Under Cover of Darkness

Practical considerations for (legally) breaking and entering.

I work in a Red Team. My job, broadly, is to replicate the actions of a “bad guy” and attack my clients’ organisations. My clients want to know how bad guys might break in, but they don’t want to end up on the front of the Wall Street Journal in the process.

Introducing the post with a serious hacking photo — Photo by Nahel Abdul Hadi on Unsplash

My background is in Computer Systems Engineering — there are certain elements of “breaking in” that I feel a natural affinity for. Exploiting poorly patched routers, abusing PHP web services and reverse engineering desktop software are all firmly within my remit — these things involve “computers” and “sitting in dark rooms” — I can relate to these things.

During my second Red Teaming engagement at TSS my manager called for volunteers to learn the ropes of physical access. That is, breaking and entering. Not truly understanding the implications of my decision, I put my hand up. Now “Computers” and “dark rooms” were to become “locked doors”, “suspicious guards” and “places in which I could feasibly be arrested”.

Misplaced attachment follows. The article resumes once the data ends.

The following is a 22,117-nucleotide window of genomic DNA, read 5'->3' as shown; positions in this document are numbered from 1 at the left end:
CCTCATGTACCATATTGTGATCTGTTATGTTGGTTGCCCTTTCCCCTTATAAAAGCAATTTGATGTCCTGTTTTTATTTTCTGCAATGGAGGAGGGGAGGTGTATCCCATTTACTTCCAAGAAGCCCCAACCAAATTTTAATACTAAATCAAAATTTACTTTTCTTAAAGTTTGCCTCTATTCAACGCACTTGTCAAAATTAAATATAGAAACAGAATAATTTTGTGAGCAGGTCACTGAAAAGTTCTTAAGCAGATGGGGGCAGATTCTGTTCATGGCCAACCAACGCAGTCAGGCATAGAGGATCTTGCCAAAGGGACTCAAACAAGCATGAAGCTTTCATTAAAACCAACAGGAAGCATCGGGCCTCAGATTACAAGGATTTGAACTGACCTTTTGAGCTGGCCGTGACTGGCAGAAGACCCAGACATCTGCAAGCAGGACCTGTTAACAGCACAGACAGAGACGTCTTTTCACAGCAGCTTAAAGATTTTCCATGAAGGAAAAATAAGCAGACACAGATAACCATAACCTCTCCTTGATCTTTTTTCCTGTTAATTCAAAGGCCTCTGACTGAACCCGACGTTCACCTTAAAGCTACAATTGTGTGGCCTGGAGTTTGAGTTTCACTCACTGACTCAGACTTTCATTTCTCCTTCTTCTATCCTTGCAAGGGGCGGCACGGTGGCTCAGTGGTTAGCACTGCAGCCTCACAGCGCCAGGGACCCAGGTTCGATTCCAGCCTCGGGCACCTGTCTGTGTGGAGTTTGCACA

I’ve done this a number of times now but the f̶e̶a̶r̶,̶ ̶n̶e̶r̶v̶e̶s̶,̶ thrill of it never really goes away. There’s a lot that I could say on the topic but in this post I want to discuss one of the fundamental considerations — “when”.

Breaking In

Other questions like “how” and “why” you might break into a building are easy questions — they have relatively concrete answers. Anyone breaking into a building without a watertight “why” is probably not doing so legally, and “how” generally falls within the realm of definitive answers to technical problems.